For used golf balls, the industry gold standard is a Titletist Pro V1, which Sens calls "the base currency on which prices get set".  At a high end course, Stanfield will expect to find more of them in the mix.  On a course destined for use by retirees, fewer.  Meanwhile, with the recession's impact still being felt, fewer rounds of golf have been played overall, which means fewer bad shots into the lake, fewer balls to be recovered.

But that only speaks to the financial incentives.  In an industry in which four golf ball divers have died in the last four years, through bad judgment, faulty equipment or just bad luck, the idea that you might run into an alligator while trying to avoid the fishing line and downed tree limbs underwater is hard to imagine.  But Stanfield has done just that.  While diving a few years ago, a gator latched onto him intent on bringing him to the bottom of the pond before making a meal out of him.  With a gouge to the eyes, and a knock on the snout, Stanfield freed himself, found a trapper, and decided to keep the gator's head as a shellacked souvenir.

Josh Sens' piece "What Lies Beneath" is in the February 2013 issue of Golf Magazine.

And here's an interesting look at the life, and second life, of a golf ball:
  1. A Pro V1 ball gets purchased new from a retailer in Southern California: $4.00
  2. Sliced into a pond at Palm Springs
  3. Recovered by a diver who pays the course $0.10 to keep the ball
  4. Sold to a used ball dealer for $0.17
  5. Purchased by a golf ball refinisher for $0.40
  6. Repackaged and resold at a retail shop as "recycled and recoated" for: $2.00

Sunday, January 13, 2013

Neil Young in concert, 1971

The era of my young youth was the era of long hair, until by the mid-70s a cultural exhaustion  descended upon upheaval.  The nation's 1976 bicentennial, which paradoxically commemorated the beginning of a revolution, closed out the era of revolution.  After all, Gerald Ford was president and New York City was basically bankrupt.  Welcome disco.

Once though, long-hair life defined popular culture with Neil Young very much a part of that group.

To see him today, he's round in belly, gray on head, and slightly daffy in his prescriptions to end our dependence on foreign oil.

But in 1971 he was the youthful troubadour that we know from photos.  In February of that year, he traveled to the U.K. to play small gigs, one of them for a BBC audience in Shepherd's Bush and that concert has been uploaded to YouTube.

The patina of time dulls an artist's shine as they move from the forefront of the culture to becoming simply pleasant and familiar background sights and sounds.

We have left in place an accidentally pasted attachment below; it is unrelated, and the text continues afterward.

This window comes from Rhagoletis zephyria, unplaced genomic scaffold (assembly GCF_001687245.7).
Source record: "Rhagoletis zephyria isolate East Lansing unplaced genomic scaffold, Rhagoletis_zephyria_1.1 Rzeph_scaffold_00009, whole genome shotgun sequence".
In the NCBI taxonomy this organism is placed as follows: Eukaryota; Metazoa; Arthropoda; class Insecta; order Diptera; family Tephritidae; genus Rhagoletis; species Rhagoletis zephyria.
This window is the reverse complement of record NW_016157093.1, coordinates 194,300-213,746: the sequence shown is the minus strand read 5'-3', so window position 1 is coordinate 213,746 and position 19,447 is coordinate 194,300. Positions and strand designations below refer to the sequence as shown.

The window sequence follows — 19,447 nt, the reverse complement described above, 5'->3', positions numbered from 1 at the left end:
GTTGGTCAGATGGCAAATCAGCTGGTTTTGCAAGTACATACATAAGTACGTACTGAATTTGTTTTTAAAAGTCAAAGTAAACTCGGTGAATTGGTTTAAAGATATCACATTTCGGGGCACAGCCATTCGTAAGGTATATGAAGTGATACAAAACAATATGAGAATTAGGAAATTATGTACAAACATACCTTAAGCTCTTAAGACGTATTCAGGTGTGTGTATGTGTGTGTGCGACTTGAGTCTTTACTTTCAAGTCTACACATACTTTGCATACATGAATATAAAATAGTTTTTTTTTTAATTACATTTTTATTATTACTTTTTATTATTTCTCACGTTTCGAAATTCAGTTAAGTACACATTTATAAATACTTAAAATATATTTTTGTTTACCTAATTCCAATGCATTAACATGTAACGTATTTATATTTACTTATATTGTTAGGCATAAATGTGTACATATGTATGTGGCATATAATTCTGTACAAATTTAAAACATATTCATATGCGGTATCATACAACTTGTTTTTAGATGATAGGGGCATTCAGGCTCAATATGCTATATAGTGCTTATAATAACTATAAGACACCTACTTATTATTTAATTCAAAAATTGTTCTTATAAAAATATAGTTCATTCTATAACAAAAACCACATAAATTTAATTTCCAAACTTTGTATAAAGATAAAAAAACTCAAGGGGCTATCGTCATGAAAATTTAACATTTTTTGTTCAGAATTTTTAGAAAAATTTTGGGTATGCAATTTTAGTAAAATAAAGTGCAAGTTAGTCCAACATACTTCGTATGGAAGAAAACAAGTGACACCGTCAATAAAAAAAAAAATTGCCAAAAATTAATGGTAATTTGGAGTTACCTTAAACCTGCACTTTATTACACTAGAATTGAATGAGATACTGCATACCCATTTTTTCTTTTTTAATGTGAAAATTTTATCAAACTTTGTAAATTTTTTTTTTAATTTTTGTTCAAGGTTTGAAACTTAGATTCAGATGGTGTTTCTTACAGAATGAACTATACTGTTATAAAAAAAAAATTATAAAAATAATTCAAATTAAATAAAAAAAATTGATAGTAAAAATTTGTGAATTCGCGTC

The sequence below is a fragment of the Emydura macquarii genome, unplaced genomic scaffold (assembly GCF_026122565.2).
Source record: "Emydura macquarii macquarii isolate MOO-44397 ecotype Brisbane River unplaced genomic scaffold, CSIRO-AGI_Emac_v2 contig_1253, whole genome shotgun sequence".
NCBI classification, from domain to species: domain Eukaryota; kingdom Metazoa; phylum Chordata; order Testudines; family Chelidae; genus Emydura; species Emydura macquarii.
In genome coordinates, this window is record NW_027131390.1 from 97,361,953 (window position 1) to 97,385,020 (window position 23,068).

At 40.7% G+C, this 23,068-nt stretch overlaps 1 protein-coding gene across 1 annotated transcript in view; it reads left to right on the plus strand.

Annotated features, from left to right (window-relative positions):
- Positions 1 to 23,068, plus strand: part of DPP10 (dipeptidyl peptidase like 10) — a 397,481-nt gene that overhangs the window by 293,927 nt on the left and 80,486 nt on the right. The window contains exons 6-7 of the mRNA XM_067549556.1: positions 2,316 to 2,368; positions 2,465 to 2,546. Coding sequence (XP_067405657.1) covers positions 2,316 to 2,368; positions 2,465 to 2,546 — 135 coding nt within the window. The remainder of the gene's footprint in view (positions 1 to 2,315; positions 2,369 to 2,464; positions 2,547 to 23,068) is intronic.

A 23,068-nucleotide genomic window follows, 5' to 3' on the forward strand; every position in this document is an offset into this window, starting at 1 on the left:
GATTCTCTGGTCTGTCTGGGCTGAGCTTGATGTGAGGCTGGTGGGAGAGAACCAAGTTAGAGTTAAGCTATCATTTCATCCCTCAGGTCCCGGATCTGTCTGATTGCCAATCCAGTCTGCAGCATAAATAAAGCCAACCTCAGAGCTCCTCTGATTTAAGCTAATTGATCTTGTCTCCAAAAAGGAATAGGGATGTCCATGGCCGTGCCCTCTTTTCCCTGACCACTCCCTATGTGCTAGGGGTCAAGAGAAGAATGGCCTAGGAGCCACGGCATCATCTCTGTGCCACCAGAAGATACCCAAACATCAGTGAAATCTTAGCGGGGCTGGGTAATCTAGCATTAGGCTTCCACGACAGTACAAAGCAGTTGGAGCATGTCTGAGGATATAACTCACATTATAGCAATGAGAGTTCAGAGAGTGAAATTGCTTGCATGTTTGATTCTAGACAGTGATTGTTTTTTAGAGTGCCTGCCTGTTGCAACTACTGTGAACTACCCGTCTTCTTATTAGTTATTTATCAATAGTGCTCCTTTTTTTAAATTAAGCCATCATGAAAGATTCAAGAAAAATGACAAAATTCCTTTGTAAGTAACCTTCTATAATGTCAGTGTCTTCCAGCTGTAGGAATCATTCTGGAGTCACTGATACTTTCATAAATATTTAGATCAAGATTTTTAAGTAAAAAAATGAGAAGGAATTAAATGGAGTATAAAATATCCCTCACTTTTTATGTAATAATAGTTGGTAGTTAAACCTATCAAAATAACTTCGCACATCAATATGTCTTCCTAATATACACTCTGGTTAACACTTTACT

But a unique mind retains its uniqueness through time and Neil Young had a unique mind, and voice.  Haunting, somewhat depressed in tone.  And honest.

Music that would be replayed millions of times on turntables around the globe in the subsequent 40 years was once a collection of new songs.  And this audience is hearing them then. They sit in the round listening to the singer-songwriter, but they are really sharing the bounty of the protective enclaves of the garden of youth.

Youth, whence the spark of life springs, creates. 

Age repeats.

Here is the concert: http://www.youtube.com/watch?v=W2kAAn7XAxk

Monday, January 7, 2013

Paper Cuts

You take all of your week's recycling out to the large bins lined up on the curb to be collected by the recycling hauler, and this is your weekly moment of virtue.  You're feeling good knowing that you're doing something good for the environment and reducing the overall amount of trash that goes into landfills, which actually saves the city a lot of money.  It feels good, and you feel good.

The bottles and cans rattle and clang as they hit the bottom of the empty large blue bin.  You're the first person to bring down your load this week.  There are the empty wine bottles from your recent party, so many of them.  You really drank a lot that night (and you were so happy that your wine store had that new Bordeaux on special.  It was so delicious and not very expensive).  Those are the plastic containers from Whole Foods.  Good if not cheap.  This one had the hummus and that one, the dolmades.

And then, there's a whole lot of paper.  Lots and lots of paper.  Paper from the pile on your desk, all of the envelopes from the endless fundraising solicitations.  Paper from the cardboard box your new book came in.  Paper from the newspaper you bought while getting your coffee last Saturday morning (although you're trying to move completely to the e-world with your new iPad).  Paper, paper, paper.

Well, John Schmid, a reporter from the Milwaukee Journal Sentinel, joined by a whole team at his newspaper, followed the Wisconsin paper industry and found a familiar trail with some unexpected twists.  The Wisconsin paper industry is collapsing.  It's a story of another Midwestern industry disappearing under the forces of technology and globalization, although in his NPR interview last night (found here), Schmid took pains to point out that his reporting team was trying to avoid that cliche.  His work is called "Paper Cuts" and can be found at Journal Sentinel's online site or by clicking here